In some ways, my life at the fancy prep school is dreamy, but in other ways, I feel like some of my discomfort with the culture isn't totally unfounded. I grew up in a lower middle-class household. Debt and stress were life's daily bread. Now, I work in a place where school credit cards flow freely, and I sense no limitations. This is both fabulous, the way it should be, and, perhaps, a bit wasteful. Let's just say, private schools could learn a few things from public schools about pinching pennies.
Except, I am totally a stupid-head sometimes. I sat down with my new principal over the summer, and we ordered furniture for the new writing center. The teacher desk that went with the tables we purchased was about 1200 bucks, and I couldn't stomach it. Hello, I am a Goodwill girl (aka "Grady baby" for any hotlantans). I shook my head and insisted on buying a desk for $120.00 at some office store. I brought it to school, and some maintainance workers saw me carrying the big box into my room. They insisted upon carrying it the rest of the way while I followed behind open-mouthed. What, teaching doesn't involve manual labor?
They explained very patiently that they would assemble the desk for me. I, for some unknown reason, declined, over and over, their offer of help, saying something about my secret desire to construct things with my hands (which is sort of true). They left, laughing and shaking heads, leaving me with a couple screwdrivers and a mission.
I diligently read the directions and tried to put together the desk. Midway, I realized the difference between "credenza" and good 'ole regular "desk." Although a credenza may be cheaper, it doesn't work too well when I wanted my desk sorta in the middle of the room. When I realized I was going to have all the ick showing on the back of the desk, maybe my work ethic may have gotten a bit sloppy. More likely, however, is that the desk turned out to be a piece of crap.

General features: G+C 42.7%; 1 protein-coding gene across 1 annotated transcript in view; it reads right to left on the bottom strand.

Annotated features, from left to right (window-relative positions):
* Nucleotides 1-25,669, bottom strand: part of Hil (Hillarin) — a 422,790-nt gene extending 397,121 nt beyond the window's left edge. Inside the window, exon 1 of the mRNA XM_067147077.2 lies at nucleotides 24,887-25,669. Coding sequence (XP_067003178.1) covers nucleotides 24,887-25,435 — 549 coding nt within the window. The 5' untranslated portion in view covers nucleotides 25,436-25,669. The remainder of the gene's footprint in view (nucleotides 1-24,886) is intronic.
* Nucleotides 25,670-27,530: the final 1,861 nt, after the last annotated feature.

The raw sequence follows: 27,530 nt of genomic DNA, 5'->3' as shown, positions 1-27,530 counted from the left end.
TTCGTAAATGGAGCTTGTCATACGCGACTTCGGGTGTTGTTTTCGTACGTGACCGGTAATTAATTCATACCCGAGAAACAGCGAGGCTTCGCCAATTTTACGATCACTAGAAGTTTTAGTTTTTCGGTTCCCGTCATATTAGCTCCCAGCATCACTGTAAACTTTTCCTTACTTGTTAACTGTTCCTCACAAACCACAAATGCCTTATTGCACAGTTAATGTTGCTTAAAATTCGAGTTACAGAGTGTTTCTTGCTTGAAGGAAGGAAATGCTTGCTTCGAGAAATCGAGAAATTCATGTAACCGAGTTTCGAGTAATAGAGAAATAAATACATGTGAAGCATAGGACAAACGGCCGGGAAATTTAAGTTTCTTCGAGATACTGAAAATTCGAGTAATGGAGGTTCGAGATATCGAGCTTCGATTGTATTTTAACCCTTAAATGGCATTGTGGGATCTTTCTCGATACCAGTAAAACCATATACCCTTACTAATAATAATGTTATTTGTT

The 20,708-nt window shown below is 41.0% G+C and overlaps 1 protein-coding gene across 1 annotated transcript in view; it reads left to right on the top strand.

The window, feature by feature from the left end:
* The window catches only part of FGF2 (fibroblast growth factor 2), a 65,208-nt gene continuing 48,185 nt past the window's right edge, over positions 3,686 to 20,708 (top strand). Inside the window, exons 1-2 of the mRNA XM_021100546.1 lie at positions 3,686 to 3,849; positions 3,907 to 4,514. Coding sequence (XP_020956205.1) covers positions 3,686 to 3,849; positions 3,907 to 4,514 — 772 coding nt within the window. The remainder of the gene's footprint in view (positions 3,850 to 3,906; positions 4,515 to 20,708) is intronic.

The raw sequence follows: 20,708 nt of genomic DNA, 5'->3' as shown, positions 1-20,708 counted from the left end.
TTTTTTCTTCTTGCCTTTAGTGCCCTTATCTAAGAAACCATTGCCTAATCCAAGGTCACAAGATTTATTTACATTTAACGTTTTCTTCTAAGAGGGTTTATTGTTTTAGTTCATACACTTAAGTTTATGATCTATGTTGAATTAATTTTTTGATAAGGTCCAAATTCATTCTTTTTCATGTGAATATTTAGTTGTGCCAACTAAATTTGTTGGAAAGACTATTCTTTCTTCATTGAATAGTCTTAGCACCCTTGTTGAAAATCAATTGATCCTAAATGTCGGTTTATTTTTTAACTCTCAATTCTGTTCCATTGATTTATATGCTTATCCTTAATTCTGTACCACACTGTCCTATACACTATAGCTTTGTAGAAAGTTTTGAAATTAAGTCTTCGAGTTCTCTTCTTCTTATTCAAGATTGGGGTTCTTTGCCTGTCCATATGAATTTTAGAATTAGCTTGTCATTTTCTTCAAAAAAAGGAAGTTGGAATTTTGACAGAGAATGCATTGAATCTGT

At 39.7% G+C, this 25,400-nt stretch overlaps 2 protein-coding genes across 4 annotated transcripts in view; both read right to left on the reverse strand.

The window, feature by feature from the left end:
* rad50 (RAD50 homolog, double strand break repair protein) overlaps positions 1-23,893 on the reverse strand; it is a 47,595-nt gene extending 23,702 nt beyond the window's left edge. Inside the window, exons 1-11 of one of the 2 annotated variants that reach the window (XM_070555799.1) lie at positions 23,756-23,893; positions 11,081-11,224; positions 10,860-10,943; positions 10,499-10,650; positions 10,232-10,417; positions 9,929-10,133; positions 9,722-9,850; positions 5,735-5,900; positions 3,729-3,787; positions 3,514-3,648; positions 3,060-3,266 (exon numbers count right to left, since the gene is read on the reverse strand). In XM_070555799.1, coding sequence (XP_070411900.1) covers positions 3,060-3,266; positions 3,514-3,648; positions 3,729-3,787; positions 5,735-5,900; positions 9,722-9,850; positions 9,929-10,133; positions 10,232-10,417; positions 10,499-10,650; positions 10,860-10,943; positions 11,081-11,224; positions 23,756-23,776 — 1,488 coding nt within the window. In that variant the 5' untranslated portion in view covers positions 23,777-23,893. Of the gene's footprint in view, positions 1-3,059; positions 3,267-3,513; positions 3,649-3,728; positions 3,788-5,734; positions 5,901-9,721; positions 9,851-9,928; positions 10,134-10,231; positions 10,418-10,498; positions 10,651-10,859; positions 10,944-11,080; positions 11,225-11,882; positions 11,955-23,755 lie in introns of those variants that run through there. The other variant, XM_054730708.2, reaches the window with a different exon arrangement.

First, part of it totally broke off. Then, I decided that I didn't need the keyboard tray because I use a laptop, plus I didn't know how how to put in the little slidy things that make drawers work. I attached a funky, green piece of fabric to the back with colored stick pins and moved it to a wall location.The fact that the desk door didn't shut too tight and the one drawer didn't actually go into the slot didn't bother me.
Until I got moved to a new classroom when another teacher left. I inherited his great big, oh-I've-worked-here-for-thirty-years-desk and left my piece-of-crap-and-poorly-put-together-desk in the writing center that once was. Every single day since then, as I walk past the old room to my new room, I glance surreptitiously at the hideous, greenly decorated desk and wonder: What will happen to me at the end of the year when someone else moves in that room or they try to give that desk to someone?
And I blush.
When the maintenance guy comes in now to do something as small as put a fresh battery into my clock, I smile sweetly and let him do it. Multiple intelligences at work, indeed.